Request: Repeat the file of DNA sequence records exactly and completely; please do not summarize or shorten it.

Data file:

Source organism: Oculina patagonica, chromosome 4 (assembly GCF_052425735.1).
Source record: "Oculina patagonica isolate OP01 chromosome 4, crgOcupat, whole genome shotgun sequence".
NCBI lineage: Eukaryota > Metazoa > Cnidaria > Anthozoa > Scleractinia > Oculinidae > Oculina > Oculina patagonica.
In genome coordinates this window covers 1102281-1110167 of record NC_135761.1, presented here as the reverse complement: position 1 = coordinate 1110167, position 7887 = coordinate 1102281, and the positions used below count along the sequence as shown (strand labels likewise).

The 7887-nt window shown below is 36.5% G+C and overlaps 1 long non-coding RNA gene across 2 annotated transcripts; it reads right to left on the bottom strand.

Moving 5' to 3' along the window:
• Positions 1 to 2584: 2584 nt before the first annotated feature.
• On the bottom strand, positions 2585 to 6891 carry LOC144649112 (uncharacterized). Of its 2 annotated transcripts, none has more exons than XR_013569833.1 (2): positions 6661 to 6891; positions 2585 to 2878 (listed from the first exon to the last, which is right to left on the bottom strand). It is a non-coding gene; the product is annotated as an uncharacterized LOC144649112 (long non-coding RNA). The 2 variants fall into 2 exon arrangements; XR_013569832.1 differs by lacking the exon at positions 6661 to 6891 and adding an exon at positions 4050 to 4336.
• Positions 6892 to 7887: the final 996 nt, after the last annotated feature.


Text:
Source organism: Oculina patagonica, chromosome 4 (assembly GCF_052425735.1).
Source record: "Oculina patagonica isolate OP01 chromosome 4, crgOcupat, whole genome shotgun sequence".
NCBI lineage: Eukaryota > Metazoa > Cnidaria > Anthozoa > Scleractinia > Oculinidae > Oculina > Oculina patagonica.
In genome coordinates this window covers 1102281-1110167 of record NC_135761.1, presented here as the reverse complement: position 1 = coordinate 1110167, position 7887 = coordinate 1102281, and the positions used below count along the sequence as shown (strand labels likewise).

The 7887-nt window shown below is 36.5% G+C and overlaps 1 long non-coding RNA gene across 2 annotated transcripts; it reads right to left on the bottom strand.

Moving 5' to 3' along the window:
• Positions 1 to 2584: 2584 nt before the first annotated feature.
• On the bottom strand, positions 2585 to 6891 carry LOC144649112 (uncharacterized). Of its 2 annotated transcripts, none has more exons than XR_013569833.1 (2): positions 6661 to 6891; positions 2585 to 2878 (listed from the first exon to the last, which is right to left on the bottom strand). It is a non-coding gene; the product is annotated as an uncharacterized LOC144649112 (long non-coding RNA). The 2 variants fall into 2 exon arrangements; XR_013569832.1 differs by lacking the exon at positions 6661 to 6891 and adding an exon at positions 4050 to 4336.
• Positions 6892 to 7887: the final 996 nt, after the last annotated feature.